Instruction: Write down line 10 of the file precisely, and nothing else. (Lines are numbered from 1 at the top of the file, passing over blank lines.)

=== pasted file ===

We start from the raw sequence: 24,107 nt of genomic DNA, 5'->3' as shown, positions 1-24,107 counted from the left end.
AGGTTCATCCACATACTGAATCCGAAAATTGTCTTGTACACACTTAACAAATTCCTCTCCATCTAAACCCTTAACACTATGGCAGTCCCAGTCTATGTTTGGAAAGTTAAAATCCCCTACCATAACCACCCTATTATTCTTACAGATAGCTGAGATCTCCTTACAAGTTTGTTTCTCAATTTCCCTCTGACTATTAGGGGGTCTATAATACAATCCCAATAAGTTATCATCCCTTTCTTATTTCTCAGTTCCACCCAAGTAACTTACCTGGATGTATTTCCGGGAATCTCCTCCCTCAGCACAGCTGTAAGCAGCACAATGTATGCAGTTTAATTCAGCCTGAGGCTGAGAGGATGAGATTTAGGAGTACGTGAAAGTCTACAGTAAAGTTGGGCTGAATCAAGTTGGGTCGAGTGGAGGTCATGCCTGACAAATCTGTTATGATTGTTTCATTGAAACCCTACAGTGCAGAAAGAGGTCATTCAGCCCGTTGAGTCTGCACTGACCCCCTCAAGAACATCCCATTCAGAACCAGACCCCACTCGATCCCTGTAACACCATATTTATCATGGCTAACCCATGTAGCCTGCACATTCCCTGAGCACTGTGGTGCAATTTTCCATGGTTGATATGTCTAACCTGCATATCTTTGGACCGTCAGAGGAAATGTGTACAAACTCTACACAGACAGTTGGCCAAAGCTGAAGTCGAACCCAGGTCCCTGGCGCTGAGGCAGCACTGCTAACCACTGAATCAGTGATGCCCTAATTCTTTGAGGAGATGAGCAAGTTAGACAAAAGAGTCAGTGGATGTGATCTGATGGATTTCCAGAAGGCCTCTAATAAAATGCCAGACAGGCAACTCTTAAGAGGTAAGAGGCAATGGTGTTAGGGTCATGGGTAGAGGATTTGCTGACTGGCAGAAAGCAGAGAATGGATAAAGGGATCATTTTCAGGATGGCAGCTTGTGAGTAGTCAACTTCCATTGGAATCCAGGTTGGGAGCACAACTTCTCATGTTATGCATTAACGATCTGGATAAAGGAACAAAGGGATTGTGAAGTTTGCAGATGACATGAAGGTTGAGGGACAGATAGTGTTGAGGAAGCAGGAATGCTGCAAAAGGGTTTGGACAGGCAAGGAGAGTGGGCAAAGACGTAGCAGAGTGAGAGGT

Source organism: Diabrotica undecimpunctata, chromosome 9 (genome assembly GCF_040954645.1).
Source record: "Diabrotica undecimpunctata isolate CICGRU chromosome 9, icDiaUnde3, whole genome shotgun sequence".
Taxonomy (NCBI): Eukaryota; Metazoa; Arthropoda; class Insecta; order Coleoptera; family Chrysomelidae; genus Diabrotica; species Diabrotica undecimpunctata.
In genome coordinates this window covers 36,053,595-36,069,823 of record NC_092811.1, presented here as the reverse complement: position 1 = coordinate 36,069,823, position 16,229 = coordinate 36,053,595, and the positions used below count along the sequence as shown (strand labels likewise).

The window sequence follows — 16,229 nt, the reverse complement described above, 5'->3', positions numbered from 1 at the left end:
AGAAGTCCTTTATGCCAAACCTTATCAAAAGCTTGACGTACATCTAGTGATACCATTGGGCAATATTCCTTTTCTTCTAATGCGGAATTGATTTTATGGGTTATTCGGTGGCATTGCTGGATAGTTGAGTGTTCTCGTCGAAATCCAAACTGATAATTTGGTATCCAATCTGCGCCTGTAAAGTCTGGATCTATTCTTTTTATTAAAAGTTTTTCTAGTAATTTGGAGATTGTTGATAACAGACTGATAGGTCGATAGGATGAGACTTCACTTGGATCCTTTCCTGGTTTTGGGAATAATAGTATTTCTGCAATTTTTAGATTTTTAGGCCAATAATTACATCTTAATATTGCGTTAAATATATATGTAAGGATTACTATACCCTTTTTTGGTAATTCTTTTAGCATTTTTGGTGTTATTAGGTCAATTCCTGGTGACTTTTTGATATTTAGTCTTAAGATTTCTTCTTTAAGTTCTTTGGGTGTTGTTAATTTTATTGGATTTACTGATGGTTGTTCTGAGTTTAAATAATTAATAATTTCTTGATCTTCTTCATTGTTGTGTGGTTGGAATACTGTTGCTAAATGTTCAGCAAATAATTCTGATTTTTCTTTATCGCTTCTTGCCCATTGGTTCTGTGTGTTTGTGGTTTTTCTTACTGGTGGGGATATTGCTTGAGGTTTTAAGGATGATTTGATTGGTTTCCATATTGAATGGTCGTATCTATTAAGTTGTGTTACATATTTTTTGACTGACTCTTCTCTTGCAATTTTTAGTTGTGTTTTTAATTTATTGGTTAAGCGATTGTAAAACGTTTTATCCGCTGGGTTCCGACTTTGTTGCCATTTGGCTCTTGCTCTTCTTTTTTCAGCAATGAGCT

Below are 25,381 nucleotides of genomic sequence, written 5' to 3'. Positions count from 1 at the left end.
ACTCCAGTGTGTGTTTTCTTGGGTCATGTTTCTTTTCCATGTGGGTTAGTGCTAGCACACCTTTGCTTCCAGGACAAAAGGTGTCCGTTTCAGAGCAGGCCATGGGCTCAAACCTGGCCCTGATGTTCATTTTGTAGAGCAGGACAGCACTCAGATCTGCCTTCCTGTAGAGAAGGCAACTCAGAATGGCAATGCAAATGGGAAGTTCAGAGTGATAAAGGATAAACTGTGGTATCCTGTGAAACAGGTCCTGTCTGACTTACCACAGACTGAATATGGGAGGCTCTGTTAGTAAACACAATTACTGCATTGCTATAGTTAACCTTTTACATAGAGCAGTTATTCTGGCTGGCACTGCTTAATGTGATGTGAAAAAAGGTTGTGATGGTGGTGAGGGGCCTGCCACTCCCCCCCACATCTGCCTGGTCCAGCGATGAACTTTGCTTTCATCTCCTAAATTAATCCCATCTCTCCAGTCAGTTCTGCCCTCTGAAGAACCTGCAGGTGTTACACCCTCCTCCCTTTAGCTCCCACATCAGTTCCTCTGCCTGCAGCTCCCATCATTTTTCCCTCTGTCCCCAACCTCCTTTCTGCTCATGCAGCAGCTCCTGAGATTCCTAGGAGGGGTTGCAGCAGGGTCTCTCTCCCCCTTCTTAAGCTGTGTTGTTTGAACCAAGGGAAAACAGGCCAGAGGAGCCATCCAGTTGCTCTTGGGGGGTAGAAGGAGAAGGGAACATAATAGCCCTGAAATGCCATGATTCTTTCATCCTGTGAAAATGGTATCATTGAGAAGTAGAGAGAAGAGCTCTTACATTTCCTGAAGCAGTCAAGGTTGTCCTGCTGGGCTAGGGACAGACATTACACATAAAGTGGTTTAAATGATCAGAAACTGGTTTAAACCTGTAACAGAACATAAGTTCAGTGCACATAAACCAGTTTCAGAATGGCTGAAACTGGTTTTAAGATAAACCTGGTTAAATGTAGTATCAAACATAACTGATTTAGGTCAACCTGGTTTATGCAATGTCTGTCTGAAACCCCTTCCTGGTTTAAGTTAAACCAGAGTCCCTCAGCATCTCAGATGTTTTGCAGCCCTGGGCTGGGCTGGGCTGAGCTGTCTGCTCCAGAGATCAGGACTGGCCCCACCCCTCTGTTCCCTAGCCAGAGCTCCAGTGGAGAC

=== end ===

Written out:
ACTCCAGTGTGTGTTTTCTTGGGTCATGTTTCTTTTCCATGTGGGTTAGTGCTAGCACACCTTTGCTTCCAGGACAAAAGGTGTCCGTTTCAGAGCAGGCCATGGGCTCAAACCTGGCCCTGATGTTCATTTTGTAGAGCAGGACAGCACTCAGATCTGCCTTCCTGTAGAGAAGGCAACTCAGAATGGCAATGCAAATGGGAAGTTCAGAGTGATAAAGGATAAACTGTGGTATCCTGTGAAACAGGTCCTGTCTGACTTACCACAGACTGAATATGGGAGGCTCTGTTAGTAAACACAATTACTGCATTGCTATAGTTAACCTTTTACATAGAGCAGTTATTCTGGCTGGCACTGCTTAATGTGATGTGAAAAAAGGTTGTGATGGTGGTGAGGGGCCTGCCACTCCCCCCCACATCTGCCTGGTCCAGCGATGAACTTTGCTTTCATCTCCTAAATTAATCCCATCTCTCCAGTCAGTTCTGCCCTCTGAAGAACCTGCAGGTGTTACACCCTCCTCCCTTTAGCTCCCACATCAGTTCCTCTGCCTGCAGCTCCCATCATTTTTCCCTCTGTCCCCAACCTCCTTTCTGCTCATGCAGCAGCTCCTGAGATTCCTAGGAGGGGTTGCAGCAGGGTCTCTCTCCCCCTTCTTAAGCTGTGTTGTTTGAACCAAGGGAAAACAGGCCAGAGGAGCCATCCAGTTGCTCTTGGGGGGTAGAAGGAGAAGGGAACATAATAGCCCTGAAATGCCATGATTCTTTCATCCTGTGAAAATGGTATCATTGAGAAGTAGAGAGAAGAGCTCTTACATTTCCTGAAGCAGTCAAGGTTGTCCTGCTGGGCTAGGGACAGACATTACACATAAAGTGGTTTAAATGATCAGAAACTGGTTTAAACCTGTAACAGAACATAAGTTCAGTGCACATAAACCAGTTTCAGAATGGCTGAAACTGGTTTTAAGATAAACCTGGTTAAATGTAGTATCAAACATAACTGATTTAGGTCAACCTGGTTTATGCAATGTCTGTCTGAAACCCCTTCCTGGTTTAAGTTAAACCAGAGTCCCTCAGCATCTCAGATGTTTTGCAGCCCTGGGCTGGGCTGGGCTGAGCTGTCTGCTCCAGAGATCAGGACTGGCCCCACCCCTCTGTTCCCTAGCCAGAGCTCCAGTGGAGAC